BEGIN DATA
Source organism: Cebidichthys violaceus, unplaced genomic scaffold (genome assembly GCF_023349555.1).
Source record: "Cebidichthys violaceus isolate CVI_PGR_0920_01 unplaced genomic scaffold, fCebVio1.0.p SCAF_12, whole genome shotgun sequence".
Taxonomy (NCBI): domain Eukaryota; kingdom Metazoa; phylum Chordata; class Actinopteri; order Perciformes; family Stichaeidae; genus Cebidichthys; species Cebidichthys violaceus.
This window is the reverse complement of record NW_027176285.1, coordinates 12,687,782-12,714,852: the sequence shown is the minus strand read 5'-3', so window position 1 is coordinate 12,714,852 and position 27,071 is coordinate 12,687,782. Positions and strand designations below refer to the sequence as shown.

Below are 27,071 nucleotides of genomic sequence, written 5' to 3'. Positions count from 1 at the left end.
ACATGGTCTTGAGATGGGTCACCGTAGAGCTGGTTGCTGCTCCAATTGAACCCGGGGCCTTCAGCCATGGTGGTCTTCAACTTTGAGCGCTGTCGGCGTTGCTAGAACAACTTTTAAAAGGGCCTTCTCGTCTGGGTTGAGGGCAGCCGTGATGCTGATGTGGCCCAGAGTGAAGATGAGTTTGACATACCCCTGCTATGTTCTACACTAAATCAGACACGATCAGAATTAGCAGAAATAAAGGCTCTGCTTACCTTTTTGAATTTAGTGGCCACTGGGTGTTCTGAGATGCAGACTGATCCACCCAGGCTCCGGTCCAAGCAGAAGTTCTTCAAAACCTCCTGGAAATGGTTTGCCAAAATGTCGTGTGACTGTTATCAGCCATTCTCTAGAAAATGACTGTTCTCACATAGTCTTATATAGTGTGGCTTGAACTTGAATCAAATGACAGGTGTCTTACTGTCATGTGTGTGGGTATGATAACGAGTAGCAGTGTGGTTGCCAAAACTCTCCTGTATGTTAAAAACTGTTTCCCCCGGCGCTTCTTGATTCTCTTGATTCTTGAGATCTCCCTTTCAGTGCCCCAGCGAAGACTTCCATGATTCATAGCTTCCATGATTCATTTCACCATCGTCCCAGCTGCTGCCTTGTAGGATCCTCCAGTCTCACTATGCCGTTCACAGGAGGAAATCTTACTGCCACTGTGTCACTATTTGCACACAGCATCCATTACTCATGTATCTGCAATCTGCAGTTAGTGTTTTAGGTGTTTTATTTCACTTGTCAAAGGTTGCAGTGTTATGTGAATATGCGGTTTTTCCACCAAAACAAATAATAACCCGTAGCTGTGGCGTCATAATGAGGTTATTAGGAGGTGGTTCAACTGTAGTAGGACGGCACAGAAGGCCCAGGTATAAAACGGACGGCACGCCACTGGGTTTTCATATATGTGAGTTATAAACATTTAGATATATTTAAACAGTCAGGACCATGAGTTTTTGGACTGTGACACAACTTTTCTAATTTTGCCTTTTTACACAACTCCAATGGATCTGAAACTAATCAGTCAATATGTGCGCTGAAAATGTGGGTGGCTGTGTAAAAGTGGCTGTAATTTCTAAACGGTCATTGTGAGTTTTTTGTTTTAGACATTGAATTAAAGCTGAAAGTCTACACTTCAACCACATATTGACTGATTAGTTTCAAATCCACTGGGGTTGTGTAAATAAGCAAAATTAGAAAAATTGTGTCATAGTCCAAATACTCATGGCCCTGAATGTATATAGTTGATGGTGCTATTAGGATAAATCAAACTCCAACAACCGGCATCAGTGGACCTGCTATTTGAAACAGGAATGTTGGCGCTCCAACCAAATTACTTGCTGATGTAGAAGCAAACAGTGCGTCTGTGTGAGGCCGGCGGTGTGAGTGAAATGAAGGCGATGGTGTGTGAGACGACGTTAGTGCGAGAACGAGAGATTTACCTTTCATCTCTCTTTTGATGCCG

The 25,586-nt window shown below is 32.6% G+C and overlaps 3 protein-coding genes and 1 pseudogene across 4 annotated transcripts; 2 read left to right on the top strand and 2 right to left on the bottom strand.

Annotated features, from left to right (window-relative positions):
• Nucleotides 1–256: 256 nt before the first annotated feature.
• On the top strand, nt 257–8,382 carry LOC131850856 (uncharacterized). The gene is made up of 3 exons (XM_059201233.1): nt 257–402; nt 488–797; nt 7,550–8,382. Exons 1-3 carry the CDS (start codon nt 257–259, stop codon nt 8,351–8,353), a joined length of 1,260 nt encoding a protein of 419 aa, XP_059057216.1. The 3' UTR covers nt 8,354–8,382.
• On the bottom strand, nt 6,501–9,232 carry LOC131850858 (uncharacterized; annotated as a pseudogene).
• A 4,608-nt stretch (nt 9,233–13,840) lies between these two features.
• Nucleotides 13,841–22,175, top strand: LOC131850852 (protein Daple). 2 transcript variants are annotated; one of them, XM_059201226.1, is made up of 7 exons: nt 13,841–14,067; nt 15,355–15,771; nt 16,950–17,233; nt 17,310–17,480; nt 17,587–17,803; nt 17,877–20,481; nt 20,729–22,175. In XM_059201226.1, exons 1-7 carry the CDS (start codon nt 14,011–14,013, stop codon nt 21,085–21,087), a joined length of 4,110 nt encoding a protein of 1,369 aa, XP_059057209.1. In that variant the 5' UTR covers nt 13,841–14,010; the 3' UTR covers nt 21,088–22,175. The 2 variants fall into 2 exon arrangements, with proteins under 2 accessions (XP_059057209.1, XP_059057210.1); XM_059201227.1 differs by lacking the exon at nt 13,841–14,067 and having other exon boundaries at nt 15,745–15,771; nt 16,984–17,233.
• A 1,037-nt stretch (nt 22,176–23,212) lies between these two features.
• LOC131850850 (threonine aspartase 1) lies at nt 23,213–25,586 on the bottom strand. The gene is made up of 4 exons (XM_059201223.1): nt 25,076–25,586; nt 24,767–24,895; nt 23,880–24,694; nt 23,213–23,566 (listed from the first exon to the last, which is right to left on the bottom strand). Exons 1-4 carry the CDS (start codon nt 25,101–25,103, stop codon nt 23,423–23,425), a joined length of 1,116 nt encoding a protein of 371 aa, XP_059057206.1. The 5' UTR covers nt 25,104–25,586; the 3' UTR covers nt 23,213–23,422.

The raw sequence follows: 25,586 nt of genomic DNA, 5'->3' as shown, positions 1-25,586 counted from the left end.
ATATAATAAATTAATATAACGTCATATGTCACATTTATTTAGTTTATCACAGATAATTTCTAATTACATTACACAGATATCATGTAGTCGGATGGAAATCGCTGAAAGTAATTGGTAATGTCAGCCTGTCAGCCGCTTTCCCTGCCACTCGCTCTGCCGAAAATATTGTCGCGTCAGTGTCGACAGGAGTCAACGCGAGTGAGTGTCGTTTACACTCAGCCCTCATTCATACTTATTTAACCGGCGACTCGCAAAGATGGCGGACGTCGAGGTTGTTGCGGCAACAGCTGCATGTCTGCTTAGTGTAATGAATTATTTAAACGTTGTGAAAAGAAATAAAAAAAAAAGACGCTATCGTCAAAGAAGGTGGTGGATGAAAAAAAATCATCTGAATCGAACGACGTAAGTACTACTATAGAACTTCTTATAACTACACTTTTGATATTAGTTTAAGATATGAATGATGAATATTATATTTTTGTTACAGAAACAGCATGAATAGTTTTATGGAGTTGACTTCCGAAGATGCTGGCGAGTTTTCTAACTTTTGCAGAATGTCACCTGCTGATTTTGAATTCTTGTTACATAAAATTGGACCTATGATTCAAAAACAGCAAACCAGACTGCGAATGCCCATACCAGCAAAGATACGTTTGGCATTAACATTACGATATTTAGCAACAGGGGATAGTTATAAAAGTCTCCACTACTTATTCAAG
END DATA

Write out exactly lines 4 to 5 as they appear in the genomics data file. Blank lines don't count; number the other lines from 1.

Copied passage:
This window is the reverse complement of record NW_027176285.1, coordinates 12,687,782-12,714,852: the sequence shown is the minus strand read 5'-3', so window position 1 is coordinate 12,714,852 and position 27,071 is coordinate 12,687,782. Positions and strand designations below refer to the sequence as shown.

Below are 27,071 nucleotides of genomic sequence, written 5' to 3'. Positions count from 1 at the left end.